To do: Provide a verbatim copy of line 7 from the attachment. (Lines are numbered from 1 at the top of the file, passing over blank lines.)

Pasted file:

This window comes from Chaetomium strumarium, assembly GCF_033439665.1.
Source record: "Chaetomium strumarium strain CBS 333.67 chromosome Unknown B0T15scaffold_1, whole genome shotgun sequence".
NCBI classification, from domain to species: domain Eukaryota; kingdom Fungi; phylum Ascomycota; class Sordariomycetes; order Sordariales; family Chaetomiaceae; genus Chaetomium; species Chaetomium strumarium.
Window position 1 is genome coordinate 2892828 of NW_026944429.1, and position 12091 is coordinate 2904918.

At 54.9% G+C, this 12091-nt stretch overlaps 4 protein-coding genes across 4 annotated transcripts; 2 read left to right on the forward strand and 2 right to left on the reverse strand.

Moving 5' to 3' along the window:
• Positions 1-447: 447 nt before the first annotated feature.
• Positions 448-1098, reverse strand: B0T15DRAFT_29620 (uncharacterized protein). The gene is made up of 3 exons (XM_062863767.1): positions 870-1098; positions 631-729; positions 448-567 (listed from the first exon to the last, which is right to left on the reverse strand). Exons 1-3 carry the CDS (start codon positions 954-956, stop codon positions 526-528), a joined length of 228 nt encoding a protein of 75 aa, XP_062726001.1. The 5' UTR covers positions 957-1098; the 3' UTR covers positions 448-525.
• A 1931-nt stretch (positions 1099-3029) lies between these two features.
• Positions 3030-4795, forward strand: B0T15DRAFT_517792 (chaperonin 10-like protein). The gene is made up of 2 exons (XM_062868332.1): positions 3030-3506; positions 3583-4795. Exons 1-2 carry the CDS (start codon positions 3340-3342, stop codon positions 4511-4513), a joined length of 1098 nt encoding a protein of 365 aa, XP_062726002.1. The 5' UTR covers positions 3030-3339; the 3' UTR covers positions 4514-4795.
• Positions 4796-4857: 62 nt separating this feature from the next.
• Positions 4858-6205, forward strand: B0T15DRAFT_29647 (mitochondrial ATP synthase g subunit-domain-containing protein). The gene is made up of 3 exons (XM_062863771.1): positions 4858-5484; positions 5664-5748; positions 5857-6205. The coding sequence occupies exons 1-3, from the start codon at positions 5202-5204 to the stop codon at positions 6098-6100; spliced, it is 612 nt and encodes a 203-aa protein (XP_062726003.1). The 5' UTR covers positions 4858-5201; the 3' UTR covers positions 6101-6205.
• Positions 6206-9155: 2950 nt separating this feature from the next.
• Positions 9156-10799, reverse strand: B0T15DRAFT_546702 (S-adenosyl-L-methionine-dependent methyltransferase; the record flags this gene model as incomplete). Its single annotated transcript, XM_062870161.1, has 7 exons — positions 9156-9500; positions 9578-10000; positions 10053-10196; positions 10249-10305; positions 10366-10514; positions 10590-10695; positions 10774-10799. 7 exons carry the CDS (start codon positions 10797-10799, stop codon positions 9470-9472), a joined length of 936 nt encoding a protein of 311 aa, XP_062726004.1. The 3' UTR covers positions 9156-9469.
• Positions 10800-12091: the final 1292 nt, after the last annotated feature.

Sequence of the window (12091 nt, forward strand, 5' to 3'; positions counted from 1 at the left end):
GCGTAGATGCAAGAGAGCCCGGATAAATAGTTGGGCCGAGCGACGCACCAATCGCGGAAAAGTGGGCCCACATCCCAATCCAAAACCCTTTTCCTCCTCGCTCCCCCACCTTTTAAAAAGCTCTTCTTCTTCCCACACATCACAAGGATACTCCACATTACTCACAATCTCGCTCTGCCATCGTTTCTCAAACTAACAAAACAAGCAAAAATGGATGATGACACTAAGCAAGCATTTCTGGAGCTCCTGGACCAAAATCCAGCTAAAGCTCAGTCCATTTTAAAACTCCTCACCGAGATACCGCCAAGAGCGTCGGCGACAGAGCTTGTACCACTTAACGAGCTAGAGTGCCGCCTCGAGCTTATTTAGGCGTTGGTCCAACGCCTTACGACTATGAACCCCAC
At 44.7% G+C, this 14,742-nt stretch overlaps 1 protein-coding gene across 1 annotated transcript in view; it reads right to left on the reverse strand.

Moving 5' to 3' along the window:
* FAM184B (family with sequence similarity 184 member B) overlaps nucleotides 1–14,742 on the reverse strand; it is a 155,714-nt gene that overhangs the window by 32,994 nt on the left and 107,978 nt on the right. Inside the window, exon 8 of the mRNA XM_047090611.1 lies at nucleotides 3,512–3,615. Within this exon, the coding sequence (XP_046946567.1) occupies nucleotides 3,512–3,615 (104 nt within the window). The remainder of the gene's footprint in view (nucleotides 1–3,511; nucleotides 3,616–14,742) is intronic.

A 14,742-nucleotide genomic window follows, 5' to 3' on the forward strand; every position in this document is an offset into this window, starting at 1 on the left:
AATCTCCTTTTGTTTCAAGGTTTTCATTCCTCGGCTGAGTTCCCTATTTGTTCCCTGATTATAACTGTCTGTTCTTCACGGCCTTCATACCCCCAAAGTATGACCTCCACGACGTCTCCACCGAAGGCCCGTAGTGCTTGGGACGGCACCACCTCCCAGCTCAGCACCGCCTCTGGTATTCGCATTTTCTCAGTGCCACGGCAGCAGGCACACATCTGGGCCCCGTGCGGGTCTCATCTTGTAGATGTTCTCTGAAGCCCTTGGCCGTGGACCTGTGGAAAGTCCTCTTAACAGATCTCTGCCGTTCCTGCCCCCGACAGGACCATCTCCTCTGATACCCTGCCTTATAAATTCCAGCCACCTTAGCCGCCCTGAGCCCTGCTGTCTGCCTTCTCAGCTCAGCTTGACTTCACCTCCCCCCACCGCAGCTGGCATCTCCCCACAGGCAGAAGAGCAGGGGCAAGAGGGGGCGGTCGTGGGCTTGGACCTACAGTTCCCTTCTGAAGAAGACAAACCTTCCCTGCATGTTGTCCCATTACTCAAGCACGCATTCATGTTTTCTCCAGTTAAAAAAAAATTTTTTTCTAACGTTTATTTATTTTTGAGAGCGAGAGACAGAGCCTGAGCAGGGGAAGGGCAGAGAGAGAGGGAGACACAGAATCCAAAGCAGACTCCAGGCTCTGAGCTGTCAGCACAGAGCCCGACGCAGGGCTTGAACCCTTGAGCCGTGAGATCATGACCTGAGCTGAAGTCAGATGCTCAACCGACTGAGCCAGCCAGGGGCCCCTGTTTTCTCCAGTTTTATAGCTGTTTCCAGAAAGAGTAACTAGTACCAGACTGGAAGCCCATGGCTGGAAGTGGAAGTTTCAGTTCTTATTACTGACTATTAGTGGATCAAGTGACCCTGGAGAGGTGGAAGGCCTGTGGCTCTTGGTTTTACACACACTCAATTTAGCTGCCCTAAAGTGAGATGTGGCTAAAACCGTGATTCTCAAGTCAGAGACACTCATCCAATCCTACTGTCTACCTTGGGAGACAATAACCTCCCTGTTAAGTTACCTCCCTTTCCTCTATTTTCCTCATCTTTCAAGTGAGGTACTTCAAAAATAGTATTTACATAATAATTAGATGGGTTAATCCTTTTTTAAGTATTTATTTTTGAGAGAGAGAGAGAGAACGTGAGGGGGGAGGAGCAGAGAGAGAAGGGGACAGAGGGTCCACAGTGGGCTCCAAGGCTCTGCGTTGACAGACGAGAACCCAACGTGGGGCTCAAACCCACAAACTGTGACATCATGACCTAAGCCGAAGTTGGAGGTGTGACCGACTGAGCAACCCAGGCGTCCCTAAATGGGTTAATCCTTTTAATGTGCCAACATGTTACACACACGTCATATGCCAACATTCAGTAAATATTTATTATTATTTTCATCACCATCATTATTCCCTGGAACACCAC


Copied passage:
• Positions 1-447: 447 nt before the first annotated feature.